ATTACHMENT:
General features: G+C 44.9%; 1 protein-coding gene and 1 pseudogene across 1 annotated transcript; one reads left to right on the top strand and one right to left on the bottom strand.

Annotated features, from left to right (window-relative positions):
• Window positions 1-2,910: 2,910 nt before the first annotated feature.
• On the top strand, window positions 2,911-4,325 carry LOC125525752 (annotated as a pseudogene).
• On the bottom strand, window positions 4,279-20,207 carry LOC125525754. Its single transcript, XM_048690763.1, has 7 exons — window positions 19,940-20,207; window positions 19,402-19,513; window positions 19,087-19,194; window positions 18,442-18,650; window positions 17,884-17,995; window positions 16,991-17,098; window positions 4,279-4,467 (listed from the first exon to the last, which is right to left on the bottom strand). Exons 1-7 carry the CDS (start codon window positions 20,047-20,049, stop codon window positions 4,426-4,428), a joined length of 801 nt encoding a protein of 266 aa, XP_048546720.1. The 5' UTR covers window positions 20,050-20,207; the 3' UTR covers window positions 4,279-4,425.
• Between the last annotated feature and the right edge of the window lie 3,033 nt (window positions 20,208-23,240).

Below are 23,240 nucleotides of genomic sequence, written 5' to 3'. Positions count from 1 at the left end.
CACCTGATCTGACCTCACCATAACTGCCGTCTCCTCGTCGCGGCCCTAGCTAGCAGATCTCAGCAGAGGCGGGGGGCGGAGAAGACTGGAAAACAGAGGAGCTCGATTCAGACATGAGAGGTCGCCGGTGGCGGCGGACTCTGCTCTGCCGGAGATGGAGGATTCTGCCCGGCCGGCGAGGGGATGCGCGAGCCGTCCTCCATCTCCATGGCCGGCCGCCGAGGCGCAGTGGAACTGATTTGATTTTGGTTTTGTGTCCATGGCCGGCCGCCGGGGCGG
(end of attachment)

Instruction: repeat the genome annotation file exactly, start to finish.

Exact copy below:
General features: G+C 44.9%; 1 protein-coding gene and 1 pseudogene across 1 annotated transcript; one reads left to right on the top strand and one right to left on the bottom strand.

Annotated features, from left to right (window-relative positions):
• Window positions 1-2,910: 2,910 nt before the first annotated feature.
• On the top strand, window positions 2,911-4,325 carry LOC125525752 (annotated as a pseudogene).
• On the bottom strand, window positions 4,279-20,207 carry LOC125525754. Its single transcript, XM_048690763.1, has 7 exons — window positions 19,940-20,207; window positions 19,402-19,513; window positions 19,087-19,194; window positions 18,442-18,650; window positions 17,884-17,995; window positions 16,991-17,098; window positions 4,279-4,467 (listed from the first exon to the last, which is right to left on the bottom strand). Exons 1-7 carry the CDS (start codon window positions 20,047-20,049, stop codon window positions 4,426-4,428), a joined length of 801 nt encoding a protein of 266 aa, XP_048546720.1. The 5' UTR covers window positions 20,050-20,207; the 3' UTR covers window positions 4,279-4,425.
• Between the last annotated feature and the right edge of the window lie 3,033 nt (window positions 20,208-23,240).

Below are 23,240 nucleotides of genomic sequence, written 5' to 3'. Positions count from 1 at the left end.
CACCTGATCTGACCTCACCATAACTGCCGTCTCCTCGTCGCGGCCCTAGCTAGCAGATCTCAGCAGAGGCGGGGGGCGGAGAAGACTGGAAAACAGAGGAGCTCGATTCAGACATGAGAGGTCGCCGGTGGCGGCGGACTCTGCTCTGCCGGAGATGGAGGATTCTGCCCGGCCGGCGAGGGGATGCGCGAGCCGTCCTCCATCTCCATGGCCGGCCGCCGAGGCGCAGTGGAACTGATTTGATTTTGGTTTTGTGTCCATGGCCGGCCGCCGGGGCGG